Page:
Sunday, April 19, 2009

Recent Prisoner Free Exercise Cases

In Odneal v. Pierce, (5th Cir., April 3, 2009), the U.S. 5th Circuit Court of Appeals held that a Texas federal district court had improperly rejected a RLUIPA claim by a Native American inmate who wanted to maintain long hair (a kouplock) and wear a medicine pouch. However the court upheld the dismissal of plaintiff's challenge to the frequency of religious services in his prison unit. Earlier this month the Houston Chronicle reported on the decision.

Al-Amin v. Shear, (4th Cir., April 10, 2009), the U.S. 4th Circuit Court of Appeals vacated a Virginia district court's decision, holding that the trial court had applied the wrong standard in rejecting plaintiff's claim under RLUIPA that he should be able to use his now-legal name (Al-Amin) in place of his name when he was committed (Jones) to access his inmate account. In connection with plaintiff's claims regarding his diet during Ramadan, the court held that the statute of limitations under RLUIPA is 4 years, and that factual questions remained about some of his claims. The court also held that the district court had improperly dismissed on statute of limitations grounds plaintiff's claims regarding refusal of donations of Islamic materials for the prison chaplain's library.

In Greenberg v. Hill, 2009 U.S. Dist. LEXIS 28027 (SD OH, March 31, 2009), an Ohio federal district court adopted a magistrate's recommendation, holding that an inmate's free exercise and RLUIPA rights were not violated when Jewish inmates were denied a full kosher Seder meal on two nights in April 2007.

In Allen v. Tilton, 2009 U.S. Dist. LEXIS 28499 (CD CA, April 2, 2009), a California federal magistrate judge dismissed, but allowed the filing of an amended complaint, by a Muslim inmate who claims his fre exercise rights were violated when he was denied a Halal diet.

In Riley v. Terhune, 2009 U.S. Dist. LEXIS 29082 (ED CA, April 2, 2009), a California federal magistrate judge rejected an inmate's claim his free exercise and RLUIPA rights were violated by the correction department's grooming regulations. Plaintiff had alleged only that he practices an ancient Egyptian religion that requires long hair.

In Lichtenthal v. Brustman, 2009 U.S. Dist. LEXIS 29153 (D NJ, April 7, 2009), a New Jersey federal district judge rejected an inmate's claim that he should be permitted to reside at a halfway house closer to his home or permitted to drive 180 miles to his home to observe the Jewish Sabbath and be given a furlough to observe Passover.

In Menefield v. Tilton, 2009 U.S. Dist. LEXIS 30504 (ED CA, March 27, 2009). a California federal district judge permitted a Muslim prisoner to proceed with free exercise, equal protection and RLUIPA challenges to the refusal to provide him with either Halal or kosher meals. The court also ordered appointment of counsel for plaintiff.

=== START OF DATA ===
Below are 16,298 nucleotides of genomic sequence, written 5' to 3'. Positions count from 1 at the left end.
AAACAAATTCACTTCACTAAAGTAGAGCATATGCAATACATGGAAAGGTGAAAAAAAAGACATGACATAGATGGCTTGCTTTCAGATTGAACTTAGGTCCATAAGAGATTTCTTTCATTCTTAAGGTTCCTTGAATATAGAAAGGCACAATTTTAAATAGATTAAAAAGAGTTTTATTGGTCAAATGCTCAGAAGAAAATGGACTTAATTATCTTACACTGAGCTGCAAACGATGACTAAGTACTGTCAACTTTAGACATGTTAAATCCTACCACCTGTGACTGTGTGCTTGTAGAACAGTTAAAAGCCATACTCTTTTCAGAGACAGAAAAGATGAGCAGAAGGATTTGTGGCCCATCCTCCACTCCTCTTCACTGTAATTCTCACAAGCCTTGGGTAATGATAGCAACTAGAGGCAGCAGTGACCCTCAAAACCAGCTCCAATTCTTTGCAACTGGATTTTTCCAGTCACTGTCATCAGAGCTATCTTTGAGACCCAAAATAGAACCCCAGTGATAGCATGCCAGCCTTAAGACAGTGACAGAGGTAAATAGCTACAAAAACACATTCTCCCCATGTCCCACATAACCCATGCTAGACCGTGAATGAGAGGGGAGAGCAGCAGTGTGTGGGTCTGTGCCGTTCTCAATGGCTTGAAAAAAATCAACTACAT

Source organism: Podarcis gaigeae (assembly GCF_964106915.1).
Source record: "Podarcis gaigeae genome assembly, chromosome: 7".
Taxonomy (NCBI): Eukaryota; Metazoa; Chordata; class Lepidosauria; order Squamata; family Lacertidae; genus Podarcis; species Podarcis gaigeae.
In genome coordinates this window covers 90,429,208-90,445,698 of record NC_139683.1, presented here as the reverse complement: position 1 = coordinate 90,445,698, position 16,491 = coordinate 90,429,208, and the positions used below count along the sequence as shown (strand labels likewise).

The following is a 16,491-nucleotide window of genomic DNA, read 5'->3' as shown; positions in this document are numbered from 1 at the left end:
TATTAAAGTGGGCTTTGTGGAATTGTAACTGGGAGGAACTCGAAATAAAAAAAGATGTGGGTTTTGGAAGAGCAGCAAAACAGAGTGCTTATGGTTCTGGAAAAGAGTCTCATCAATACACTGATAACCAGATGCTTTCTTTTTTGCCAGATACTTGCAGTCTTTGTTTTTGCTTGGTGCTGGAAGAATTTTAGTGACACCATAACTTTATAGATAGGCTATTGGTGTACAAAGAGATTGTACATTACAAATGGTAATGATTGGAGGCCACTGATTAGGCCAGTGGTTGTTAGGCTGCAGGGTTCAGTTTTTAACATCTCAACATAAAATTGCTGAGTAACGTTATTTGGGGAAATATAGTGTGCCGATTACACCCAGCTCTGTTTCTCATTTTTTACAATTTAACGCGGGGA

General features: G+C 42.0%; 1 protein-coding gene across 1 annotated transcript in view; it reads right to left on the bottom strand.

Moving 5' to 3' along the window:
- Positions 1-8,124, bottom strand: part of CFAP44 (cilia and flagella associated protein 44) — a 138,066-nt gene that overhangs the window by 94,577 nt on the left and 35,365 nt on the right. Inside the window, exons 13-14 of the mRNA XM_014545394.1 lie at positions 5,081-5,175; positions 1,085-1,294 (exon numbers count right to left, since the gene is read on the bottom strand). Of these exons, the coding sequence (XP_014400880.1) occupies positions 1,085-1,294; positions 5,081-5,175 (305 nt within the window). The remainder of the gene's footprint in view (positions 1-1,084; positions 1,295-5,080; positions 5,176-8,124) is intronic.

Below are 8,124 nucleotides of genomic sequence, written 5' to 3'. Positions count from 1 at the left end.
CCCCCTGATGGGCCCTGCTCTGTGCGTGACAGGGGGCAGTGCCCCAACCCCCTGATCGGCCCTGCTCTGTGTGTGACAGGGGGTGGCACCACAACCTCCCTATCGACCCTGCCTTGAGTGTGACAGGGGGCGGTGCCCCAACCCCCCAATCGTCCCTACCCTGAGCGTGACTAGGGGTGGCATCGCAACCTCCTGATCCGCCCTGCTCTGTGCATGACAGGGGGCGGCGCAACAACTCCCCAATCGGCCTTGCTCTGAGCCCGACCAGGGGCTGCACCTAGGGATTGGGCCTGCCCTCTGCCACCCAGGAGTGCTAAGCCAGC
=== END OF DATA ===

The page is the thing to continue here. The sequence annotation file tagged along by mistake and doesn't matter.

In Jones v. Burk, 2009 U.S. Dist. LEXIS 30859 (ED CA, March 26, 2009), a California federal district judge allowed an inmate to move ahead with his claim for damages under RLUIPA growing out of the refusal by prison authorities to allow plaintiff to keep prayer beads, prayer oil, prayer clay and a skull cap.

In Jones v. Walker, 2009 U.S. Dist. LEXIS 31387 (WD TX, March 17, 2009), a Texas federal district judge adopted a magistrate's recommendation and dismissed an inmate's claims that prison officials failed to follow state policies on confiscating and destroying a "contraband" prayer rug and providing rotation of pork-free substitutes and pork-free holiday meals.

KATV News reports that in a case on remand from the 8th Circuit (see prior posting), a Tennessee federal district judge has awarded an inmate damages of $625 for violation of his free exercise rights. Plaintiff was required to clean his cell on Saturday mornings in violation of his observance of the Sabbath.

In Bailey v. Rubenstein, 2009 U.S. Dist. LEXIS 32192 (SD WV, April 15, 2009), a West Virginia federal district court accepted a magistrate's recommendation and dismissed a claim by a Native American inmate that prison restrictions on smoking infringed his free exercise rights and his rights under RLUIPA.

In Blount v. Echols, 2008 U.S. Dist. LEXIS 108397 (WD AK, Sept. 4, 2008), an Arkansas federal magistrate judge rejected defendant's motion for summary judgment and permitted a Mormon inmate to move ahead with his challenge to prison rules that allow detainees to have only one religious book while in lock-down.